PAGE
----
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Publication numberUS3220970 A
Publication typeGrant
Publication dateNov 30, 1965
Filing dateOct 13, 1961
Priority dateOct 20, 1960
Publication numberUS 3220970 A, US 3220970A, US-A-3220970, US3220970 A, US3220970A
InventorsIngmar Carlstrom Borge, Karl-Axel Rumberg
Original AssigneeHoeganaes Dev Co Ltd
Export CitationBiBTeX, EndNote, RefMan
External Links: USPTO, USPTO Assignment, Espacenet
Acid-cured furfuryl alcohol or furfuryl alcohol/furfural polymer, with plaster of paris
US 3220970 A
Abstract  available in
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Claims  available in
Description  (OCR text may contain errors)

United States Patent Ofiice 3,220,970 Patented Nov. 30, 1965 3,220,970 ACID-CURED FURFURYL ALCOHOL R FUR- FURYL ALCOHOL/FURFURAL POLYMER, WITH PLASTER 0F PARIS Biirge Ingmar Carlstrtim, Strandbaden, and Karl-Axel Rumberg, Viken, Sweden, assignors, by mesne assignments, to Hoeganaes Development Co. Ltd., Toronto, Ontario, Canada, a company of Canada No Drawing. Filed Oct. 13, 1961, Ser. No. 144,846 Claims priority, application Sweden, Oct. 20, 1960, 10,050/ 60 2 Claims. (Cl. 260-37) Furan plastics are now widely used as constructional materials in the chemical industry owing to their very good resistance. Said resins have gained a particularly great use, combined with inert fillers, as jointing mass for sulphite digesters and floor bricklaying. Furan resins are further widely used together with glass fibres for the manufacture of tubes, plates and containers.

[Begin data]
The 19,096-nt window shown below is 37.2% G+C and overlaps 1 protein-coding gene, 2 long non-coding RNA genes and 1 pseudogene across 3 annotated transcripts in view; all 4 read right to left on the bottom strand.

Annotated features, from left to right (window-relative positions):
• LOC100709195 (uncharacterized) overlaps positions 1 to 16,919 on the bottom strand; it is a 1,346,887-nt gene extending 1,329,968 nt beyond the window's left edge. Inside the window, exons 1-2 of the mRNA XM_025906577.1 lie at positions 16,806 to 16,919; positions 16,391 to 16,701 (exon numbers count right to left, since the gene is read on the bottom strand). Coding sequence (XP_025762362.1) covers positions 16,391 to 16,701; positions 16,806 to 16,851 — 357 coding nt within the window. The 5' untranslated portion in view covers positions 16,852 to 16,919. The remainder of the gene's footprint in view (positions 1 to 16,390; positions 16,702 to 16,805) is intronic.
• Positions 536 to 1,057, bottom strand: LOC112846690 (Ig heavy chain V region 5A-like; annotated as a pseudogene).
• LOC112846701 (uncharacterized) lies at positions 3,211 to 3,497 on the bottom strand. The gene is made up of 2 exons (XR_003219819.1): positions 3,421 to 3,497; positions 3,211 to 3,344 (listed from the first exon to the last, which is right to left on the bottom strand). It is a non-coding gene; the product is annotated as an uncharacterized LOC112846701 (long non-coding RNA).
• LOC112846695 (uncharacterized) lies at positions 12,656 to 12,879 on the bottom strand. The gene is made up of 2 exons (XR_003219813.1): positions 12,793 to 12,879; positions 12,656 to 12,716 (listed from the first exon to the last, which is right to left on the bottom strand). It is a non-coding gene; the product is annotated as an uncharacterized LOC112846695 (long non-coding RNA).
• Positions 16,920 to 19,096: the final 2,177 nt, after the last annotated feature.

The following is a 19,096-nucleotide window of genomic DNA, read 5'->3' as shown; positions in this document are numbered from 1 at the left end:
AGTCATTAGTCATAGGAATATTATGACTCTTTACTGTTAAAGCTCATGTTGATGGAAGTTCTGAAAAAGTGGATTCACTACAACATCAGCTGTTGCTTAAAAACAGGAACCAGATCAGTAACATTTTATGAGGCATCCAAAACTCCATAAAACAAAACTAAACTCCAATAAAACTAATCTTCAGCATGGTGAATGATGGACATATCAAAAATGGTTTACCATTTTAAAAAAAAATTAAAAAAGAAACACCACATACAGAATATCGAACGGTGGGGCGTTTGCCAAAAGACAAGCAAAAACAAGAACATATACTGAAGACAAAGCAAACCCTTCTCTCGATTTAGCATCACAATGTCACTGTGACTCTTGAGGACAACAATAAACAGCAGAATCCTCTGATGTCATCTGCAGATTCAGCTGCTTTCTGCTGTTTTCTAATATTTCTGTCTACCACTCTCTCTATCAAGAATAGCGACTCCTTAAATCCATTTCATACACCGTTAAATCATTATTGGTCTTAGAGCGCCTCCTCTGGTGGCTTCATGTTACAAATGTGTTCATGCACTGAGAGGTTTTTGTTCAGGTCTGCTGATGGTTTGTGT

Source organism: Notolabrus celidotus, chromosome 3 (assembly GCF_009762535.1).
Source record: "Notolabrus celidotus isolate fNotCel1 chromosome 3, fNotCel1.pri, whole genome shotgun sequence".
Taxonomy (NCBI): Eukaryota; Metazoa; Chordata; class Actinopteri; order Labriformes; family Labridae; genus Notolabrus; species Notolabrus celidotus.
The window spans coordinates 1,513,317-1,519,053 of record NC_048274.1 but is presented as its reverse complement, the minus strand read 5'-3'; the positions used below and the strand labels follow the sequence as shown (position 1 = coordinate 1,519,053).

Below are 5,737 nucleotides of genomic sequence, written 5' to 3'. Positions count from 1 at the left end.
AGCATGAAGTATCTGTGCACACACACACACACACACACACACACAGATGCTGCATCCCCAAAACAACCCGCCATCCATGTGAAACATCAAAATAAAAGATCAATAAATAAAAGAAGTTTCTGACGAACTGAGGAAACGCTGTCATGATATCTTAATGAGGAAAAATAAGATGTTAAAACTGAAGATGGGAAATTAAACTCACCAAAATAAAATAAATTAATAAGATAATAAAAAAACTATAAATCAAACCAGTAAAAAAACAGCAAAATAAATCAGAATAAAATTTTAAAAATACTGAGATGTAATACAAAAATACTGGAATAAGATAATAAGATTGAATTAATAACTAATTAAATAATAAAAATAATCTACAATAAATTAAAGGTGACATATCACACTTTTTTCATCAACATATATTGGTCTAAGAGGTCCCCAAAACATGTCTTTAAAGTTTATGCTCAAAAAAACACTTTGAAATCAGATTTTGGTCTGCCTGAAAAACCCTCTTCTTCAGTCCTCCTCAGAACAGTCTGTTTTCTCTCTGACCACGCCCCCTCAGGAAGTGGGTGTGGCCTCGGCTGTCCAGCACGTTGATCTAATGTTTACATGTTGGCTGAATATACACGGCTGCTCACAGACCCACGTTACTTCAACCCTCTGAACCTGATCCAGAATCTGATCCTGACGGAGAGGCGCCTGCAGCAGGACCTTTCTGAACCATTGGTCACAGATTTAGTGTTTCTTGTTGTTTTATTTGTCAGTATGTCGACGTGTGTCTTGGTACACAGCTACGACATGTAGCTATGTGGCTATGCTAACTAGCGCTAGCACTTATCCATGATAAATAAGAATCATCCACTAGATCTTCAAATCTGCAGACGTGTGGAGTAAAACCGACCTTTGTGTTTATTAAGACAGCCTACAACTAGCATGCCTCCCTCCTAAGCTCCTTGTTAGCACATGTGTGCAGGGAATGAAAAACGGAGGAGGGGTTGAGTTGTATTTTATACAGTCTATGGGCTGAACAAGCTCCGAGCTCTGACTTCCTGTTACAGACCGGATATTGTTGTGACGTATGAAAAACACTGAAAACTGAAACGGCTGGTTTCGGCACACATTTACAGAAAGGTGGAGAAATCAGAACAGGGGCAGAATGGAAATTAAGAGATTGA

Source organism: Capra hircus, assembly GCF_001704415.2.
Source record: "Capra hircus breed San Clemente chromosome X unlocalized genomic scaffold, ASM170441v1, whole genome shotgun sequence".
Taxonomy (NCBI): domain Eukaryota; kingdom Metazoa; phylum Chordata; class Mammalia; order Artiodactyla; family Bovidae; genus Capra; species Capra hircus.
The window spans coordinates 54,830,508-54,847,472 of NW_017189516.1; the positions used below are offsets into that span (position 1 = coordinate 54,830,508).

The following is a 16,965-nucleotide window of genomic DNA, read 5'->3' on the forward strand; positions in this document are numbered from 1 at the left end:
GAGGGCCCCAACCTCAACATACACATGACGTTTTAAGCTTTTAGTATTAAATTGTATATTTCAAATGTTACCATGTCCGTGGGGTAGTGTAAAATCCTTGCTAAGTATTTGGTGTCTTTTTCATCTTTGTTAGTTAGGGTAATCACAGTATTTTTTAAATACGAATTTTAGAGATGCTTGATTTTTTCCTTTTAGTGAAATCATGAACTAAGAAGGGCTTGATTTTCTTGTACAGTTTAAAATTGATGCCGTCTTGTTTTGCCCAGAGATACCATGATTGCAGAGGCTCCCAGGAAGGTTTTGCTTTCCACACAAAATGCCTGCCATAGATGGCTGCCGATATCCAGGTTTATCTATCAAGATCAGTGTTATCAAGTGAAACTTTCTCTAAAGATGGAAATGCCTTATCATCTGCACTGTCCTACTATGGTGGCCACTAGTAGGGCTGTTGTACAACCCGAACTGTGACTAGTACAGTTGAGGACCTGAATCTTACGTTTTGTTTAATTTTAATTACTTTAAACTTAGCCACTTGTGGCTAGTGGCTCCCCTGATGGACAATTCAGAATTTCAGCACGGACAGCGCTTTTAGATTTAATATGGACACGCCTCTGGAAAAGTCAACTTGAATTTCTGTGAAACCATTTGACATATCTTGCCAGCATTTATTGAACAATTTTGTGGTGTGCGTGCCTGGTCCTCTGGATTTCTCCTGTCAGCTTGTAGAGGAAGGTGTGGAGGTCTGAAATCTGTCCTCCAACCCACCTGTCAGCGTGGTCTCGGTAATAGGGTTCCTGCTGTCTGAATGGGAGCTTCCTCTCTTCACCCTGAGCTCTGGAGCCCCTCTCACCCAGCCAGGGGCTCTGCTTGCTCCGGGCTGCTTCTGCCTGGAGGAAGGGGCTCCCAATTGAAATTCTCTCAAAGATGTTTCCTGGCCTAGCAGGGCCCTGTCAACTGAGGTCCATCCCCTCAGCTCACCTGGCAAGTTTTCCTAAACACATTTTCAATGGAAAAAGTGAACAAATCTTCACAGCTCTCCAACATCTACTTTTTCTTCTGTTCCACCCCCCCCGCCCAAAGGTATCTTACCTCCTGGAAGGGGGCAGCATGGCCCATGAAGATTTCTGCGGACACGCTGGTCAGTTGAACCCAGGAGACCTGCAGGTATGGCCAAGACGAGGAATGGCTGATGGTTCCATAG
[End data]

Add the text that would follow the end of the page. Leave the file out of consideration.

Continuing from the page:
Furan plastic is usually a liquid resin which is caused to harden by the addition of strong acids. This hardening is usually effected at room temperature or at a slightly increased temperature, and para-toluene-sulphonic-acid chloride is usually used as catalyst, either alone or combined with strong acids such as sulphuric acid or p-toluenesulphonic acid.

The joints or laminates thus produced have the disadvantage of getting very much impaired at temperatures of about 140-150 C. The jointing masses get cracked or scale off, and the strength of the laminates is decreased. Tests have proved that this is mainly due to the paratoluene-sulphonic-acid chloride. If, in an eifort to substitute this compound, the amount of strong acid is increased, the hardening of the mass is poor at a low temperature, or the hardening time is too long.

The present invention has proved that a furan plastic composition based upon furfuryl alcohol, and possibly also furfural in a quantity of up to 50 percent by weight of the furfuryl alcohol will have improved properties if it contains as a hardening catalyst not only a strong acid but also plaster of Paris.